Jehovah’s Witnesses number into the millions globally and are well-known for their public evangelism about God’s kingdom. But beneath the facade of brotherly love and organisational unity lies a captive organisation in which doubts are stifled and dissent is ruthlessly crushed.
Once a Witness stops believing, they face being ostracized as a loathed “mentally diseased” apostate. They must navigate a labyrinth of obstacles and dilemmas due to the organisation’s cruel policy of shunning former members.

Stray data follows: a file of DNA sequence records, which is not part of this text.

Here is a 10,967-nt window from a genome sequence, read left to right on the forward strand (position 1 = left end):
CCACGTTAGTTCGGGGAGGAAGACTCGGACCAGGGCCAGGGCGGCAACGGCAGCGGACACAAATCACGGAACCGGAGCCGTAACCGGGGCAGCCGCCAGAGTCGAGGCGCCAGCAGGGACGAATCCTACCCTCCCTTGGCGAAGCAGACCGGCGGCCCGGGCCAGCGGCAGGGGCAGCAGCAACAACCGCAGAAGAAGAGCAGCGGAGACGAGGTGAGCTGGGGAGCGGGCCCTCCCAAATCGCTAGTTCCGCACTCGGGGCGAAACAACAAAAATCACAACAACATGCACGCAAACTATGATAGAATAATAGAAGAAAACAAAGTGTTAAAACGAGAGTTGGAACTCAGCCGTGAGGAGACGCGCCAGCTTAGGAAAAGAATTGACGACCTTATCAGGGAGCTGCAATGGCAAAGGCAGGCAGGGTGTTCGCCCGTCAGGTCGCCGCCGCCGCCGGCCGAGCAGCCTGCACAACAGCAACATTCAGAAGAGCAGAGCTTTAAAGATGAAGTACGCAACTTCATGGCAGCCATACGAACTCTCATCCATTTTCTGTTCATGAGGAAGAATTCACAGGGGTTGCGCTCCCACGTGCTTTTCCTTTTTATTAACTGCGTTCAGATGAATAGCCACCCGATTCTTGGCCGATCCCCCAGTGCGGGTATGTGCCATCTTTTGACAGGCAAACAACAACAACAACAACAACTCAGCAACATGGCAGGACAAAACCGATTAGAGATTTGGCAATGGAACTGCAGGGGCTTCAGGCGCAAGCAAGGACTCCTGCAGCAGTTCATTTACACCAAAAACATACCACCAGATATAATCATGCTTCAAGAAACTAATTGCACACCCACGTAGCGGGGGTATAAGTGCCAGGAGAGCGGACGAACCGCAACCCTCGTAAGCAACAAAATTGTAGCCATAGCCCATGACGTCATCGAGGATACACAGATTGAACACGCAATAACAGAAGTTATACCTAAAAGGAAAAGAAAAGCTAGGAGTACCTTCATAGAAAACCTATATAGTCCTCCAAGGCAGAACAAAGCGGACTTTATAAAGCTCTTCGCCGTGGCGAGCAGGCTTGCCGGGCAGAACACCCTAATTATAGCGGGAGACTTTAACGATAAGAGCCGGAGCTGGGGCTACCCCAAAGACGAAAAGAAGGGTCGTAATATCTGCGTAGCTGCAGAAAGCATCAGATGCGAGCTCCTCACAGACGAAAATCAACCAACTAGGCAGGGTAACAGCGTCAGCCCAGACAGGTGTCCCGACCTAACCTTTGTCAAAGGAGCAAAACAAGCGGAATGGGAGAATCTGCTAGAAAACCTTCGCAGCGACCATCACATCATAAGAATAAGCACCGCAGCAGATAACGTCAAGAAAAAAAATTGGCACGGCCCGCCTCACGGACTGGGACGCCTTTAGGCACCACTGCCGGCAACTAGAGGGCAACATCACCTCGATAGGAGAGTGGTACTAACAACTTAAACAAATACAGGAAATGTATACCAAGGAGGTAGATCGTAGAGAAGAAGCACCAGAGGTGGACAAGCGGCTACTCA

Lloyd Evans is a well-known ex-Witness writer and activist, and in his second book he draws on his firsthand, insider knowledge as a former elder to guide would-be escapees through the minefield that awaits them.
How should elders be dealt with? What resources are available for objective research? What should someone do if they are threatened with judicial action? What about coming clean to family members? How does someone go about rebuilding their social circle? What precautions should be taken to maintain privacy when browsing apostate material online? All these questions and more are answered in How to Escape From Jehovah’s Witnesses, described by Paul Grundy of JWfacts.com as “an invaluable tool in helping [former Witnesses] move on as efficiently and painlessly as possible.”